Listen to or read a reflection on Matthew 10:1-7.
Jesus summoned his twelve disciples and gave them authority over unclean spirits, to cast them out, and to cure every disease and every sickness. These are the names of the twelve apostles: first, Simon, also known as Peter, and his brother Andrew; James son of Zebedee, and his brother John; Philip and Bartholomew; Thomas and Matthew the tax-collector; James son of Alphaeus, and Thaddaeus; Simon the Cananaean, and Judas Iscariot, the one who betrayed him.
These twelve Jesus sent out with the following instructions: ‘Go nowhere among the Gentiles, and enter no town of the Samaritans, but go rather to the lost sheep of the house of Israel. As you go, proclaim the good news, “The kingdom of heaven has come near.”’Matthew 10:1-7
In J. R. R. Tolkien’s great novel, The Lord of the Rings, the hobbit, Frodo Baggins, begins his great adventure to save the world from its own corrupted history by recalling the words of his much travelled uncle, Bilbo.
Bilbo’s message was something like this: There is only one Road, that is like a great river: its springs are at every doorstep, and every path is its tributary. You step into the Road, and if you don’t keep your feet, there is no knowing where you might be swept off to.
Today’s reading is about our call to go out onto that road and to live the life of true apostles.
In this account of the sending out of the twelve men first chosen and called by Jesus we are hearing Jesus’ call to us as well.
Incidentally, we should note that Matthew does call them ‘apostles’, which means those who are ‘sent out’. There is absolutely no doubt what Jesus expects of them, and us.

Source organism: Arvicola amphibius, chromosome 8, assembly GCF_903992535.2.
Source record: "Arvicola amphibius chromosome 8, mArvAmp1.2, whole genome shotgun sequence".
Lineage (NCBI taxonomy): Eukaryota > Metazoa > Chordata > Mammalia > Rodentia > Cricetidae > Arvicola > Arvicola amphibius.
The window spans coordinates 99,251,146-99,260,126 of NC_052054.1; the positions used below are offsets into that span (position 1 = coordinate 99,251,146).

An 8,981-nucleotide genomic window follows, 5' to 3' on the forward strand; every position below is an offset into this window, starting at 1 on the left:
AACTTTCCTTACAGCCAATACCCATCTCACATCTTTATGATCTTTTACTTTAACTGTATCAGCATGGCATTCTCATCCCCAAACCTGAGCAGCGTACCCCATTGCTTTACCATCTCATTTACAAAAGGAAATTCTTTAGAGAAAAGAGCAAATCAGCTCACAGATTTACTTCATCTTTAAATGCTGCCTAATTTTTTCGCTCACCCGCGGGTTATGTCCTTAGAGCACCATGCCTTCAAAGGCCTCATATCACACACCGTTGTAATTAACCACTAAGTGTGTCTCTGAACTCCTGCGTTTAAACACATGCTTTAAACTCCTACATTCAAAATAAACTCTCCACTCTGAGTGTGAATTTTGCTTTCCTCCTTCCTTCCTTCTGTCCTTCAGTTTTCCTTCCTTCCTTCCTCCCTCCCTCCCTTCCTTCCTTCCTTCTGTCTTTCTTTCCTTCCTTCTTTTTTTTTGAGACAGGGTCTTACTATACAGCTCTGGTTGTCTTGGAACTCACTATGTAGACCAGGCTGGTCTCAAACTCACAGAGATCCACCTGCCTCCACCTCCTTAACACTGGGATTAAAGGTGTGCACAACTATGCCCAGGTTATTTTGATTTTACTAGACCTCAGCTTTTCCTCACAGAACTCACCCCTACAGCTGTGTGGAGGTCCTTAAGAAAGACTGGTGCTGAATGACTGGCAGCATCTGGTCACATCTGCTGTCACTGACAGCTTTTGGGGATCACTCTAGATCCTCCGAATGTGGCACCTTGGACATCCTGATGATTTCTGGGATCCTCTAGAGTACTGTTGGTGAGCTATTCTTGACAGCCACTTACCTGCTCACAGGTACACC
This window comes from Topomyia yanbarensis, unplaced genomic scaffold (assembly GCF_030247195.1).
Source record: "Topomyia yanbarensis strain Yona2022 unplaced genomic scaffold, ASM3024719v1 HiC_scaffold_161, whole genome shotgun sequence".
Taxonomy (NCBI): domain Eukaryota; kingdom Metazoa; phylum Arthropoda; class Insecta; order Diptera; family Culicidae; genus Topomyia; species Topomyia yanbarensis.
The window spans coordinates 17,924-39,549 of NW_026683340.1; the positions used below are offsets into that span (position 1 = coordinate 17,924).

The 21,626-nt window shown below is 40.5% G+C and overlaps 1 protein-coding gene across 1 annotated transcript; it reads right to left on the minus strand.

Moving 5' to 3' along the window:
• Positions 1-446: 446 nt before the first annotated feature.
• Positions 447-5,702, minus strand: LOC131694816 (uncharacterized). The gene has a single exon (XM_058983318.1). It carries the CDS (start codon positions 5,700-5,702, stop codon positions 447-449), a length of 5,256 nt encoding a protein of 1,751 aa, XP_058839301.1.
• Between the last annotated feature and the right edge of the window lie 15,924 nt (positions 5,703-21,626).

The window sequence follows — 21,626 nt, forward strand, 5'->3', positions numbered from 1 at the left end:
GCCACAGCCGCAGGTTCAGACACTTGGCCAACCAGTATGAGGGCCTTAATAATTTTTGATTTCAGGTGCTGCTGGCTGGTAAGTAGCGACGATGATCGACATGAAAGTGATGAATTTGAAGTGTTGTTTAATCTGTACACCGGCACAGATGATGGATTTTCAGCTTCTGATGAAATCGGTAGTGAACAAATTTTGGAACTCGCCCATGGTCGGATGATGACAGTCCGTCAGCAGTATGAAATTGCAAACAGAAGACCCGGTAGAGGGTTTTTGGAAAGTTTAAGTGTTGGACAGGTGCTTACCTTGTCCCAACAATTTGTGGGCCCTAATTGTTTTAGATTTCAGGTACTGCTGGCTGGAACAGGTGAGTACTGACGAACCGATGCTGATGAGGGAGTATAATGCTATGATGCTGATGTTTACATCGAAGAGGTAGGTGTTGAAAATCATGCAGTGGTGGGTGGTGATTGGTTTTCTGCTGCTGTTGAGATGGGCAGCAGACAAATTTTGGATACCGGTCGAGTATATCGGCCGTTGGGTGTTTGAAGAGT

The end of our reading may seem a little strange because Jesus seems to be very exclusive in the mission he is laying before those twelve chosen men.
He tells them to go only to the Jewish community, and not to those who are gentiles, that is those who reject the Jewish faith.
This is, of course, not where the Christian message was meant to stop, but it was where the prophecies of the Old Testament suggested that it should begin.
Jesus’ coming to earth, the coming of the Anointed One of God, was the fulfilment of the promises of God to the Jewish nation.
It was right and proper that they should hear the news first.
But, as we know, the majority of the Jews were to reject the fulfilling of God’s promise and to go on to execute him in the cruellest of ways.
This is just the beginning, though.
At the end of Matthew’s gospel we will encounter Jesus’ Great Commission to all who would profess the Christian faith, which in the earliest days of the Church was known as The Way.
In that Great Commission Jesus commissioned his remaining eleven apostles, and us, to
Go therefore and make disciples of all nations, baptizing them in the name of the Father and of the Son and of the Holy Spirit, and teaching them to obey everything that I have commanded you. And remember, I am with you always, to the end of the age.
Jesus is calling us, as his faithful apostles, to go out and live the apostolic life, even though we can never predict where that road may lead us.
Are we ready to be true, joyful and faithful apostles of our Lord and our God, and step out on to the Road he has prepared for us to walk in his name?
Holy Communion for Wednesday 8 July 2020
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